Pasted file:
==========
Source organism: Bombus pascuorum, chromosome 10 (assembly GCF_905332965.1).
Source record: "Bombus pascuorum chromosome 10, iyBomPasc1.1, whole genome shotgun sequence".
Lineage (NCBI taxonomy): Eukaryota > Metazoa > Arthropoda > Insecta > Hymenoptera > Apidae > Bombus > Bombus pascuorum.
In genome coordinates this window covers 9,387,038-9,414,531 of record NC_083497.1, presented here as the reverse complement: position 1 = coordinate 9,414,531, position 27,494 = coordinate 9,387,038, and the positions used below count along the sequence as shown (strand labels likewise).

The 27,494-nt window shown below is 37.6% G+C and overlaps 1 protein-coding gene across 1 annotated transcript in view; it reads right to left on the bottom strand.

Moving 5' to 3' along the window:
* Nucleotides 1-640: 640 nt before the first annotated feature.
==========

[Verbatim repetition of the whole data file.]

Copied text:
Source organism: Bombus pascuorum, chromosome 10 (assembly GCF_905332965.1).
Source record: "Bombus pascuorum chromosome 10, iyBomPasc1.1, whole genome shotgun sequence".
Lineage (NCBI taxonomy): Eukaryota > Metazoa > Arthropoda > Insecta > Hymenoptera > Apidae > Bombus > Bombus pascuorum.
In genome coordinates this window covers 9,387,038-9,414,531 of record NC_083497.1, presented here as the reverse complement: position 1 = coordinate 9,414,531, position 27,494 = coordinate 9,387,038, and the positions used below count along the sequence as shown (strand labels likewise).

The 27,494-nt window shown below is 37.6% G+C and overlaps 1 protein-coding gene across 1 annotated transcript in view; it reads right to left on the bottom strand.

Moving 5' to 3' along the window:
* Nucleotides 1-640: 640 nt before the first annotated feature.